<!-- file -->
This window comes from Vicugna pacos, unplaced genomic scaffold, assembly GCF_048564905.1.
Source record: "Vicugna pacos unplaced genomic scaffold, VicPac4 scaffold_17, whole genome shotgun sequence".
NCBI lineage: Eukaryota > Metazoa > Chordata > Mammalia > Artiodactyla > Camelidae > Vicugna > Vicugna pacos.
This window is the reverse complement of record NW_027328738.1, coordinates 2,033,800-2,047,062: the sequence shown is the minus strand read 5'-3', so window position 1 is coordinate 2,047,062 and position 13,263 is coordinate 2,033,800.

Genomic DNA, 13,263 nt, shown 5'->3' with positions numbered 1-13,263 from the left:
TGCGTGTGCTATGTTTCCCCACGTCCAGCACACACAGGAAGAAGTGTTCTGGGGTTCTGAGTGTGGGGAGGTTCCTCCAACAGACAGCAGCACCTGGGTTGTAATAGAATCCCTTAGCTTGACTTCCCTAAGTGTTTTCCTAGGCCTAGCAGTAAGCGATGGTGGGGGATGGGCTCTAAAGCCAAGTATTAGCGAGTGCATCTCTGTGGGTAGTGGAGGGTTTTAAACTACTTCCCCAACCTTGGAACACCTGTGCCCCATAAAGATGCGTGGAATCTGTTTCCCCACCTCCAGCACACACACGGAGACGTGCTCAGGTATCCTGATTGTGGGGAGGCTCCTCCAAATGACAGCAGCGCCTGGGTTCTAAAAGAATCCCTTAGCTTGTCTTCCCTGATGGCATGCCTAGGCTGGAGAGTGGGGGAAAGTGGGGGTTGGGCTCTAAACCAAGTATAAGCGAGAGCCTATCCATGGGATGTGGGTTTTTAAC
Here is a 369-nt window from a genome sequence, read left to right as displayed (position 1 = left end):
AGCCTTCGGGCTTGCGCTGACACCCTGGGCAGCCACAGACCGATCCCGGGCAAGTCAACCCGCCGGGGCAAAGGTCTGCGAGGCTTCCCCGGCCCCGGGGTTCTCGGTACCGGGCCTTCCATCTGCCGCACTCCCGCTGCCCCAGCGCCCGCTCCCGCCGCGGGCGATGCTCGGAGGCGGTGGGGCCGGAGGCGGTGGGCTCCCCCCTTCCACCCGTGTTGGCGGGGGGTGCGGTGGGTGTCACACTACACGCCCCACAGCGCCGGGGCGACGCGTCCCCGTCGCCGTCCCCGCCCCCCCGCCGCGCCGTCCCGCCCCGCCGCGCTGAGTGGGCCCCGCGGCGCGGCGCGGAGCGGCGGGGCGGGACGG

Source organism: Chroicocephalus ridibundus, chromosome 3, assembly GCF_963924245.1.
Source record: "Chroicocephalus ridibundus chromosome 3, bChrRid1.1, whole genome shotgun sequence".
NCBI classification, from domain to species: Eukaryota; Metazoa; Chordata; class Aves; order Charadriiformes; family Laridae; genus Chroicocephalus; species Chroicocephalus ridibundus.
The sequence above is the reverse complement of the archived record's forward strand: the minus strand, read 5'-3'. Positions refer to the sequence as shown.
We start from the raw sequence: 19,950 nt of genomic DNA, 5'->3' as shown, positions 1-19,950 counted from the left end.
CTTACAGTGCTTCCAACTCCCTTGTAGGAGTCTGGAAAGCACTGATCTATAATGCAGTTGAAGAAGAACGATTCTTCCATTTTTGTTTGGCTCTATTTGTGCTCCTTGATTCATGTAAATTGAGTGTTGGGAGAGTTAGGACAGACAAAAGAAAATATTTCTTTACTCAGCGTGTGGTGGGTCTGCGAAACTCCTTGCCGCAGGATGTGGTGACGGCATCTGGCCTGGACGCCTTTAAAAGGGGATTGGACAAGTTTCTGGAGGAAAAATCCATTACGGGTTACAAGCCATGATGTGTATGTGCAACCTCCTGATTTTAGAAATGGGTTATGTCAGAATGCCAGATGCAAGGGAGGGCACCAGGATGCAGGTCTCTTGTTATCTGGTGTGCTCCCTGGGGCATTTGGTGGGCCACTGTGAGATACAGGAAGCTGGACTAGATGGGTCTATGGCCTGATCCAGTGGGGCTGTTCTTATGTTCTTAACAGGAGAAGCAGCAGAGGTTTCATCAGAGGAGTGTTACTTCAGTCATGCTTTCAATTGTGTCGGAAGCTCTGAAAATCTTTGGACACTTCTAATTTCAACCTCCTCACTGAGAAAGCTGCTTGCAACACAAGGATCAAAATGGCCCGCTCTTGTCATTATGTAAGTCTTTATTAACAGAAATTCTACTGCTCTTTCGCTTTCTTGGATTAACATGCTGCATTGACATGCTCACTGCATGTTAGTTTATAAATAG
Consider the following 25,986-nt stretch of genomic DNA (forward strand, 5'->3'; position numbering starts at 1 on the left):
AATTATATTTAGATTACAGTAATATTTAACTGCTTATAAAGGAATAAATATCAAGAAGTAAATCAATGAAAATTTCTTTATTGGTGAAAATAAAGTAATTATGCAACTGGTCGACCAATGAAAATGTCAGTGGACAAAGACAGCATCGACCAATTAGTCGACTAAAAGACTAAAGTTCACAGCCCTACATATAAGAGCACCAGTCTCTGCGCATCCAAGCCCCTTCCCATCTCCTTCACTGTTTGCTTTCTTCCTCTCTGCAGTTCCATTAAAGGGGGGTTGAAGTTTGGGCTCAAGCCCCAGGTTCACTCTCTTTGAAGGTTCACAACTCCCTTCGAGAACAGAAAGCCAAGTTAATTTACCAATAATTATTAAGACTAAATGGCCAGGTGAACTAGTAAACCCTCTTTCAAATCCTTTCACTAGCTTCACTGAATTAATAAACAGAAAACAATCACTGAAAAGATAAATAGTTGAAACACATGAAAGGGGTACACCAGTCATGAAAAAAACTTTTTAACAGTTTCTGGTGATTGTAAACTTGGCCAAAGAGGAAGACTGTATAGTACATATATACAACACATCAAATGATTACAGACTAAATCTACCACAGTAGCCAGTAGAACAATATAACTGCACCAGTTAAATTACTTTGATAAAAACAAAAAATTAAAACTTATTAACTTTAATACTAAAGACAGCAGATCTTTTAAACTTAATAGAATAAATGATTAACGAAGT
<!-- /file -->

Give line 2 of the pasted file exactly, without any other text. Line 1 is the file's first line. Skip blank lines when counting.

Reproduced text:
Source record: "Vicugna pacos unplaced genomic scaffold, VicPac4 scaffold_17, whole genome shotgun sequence".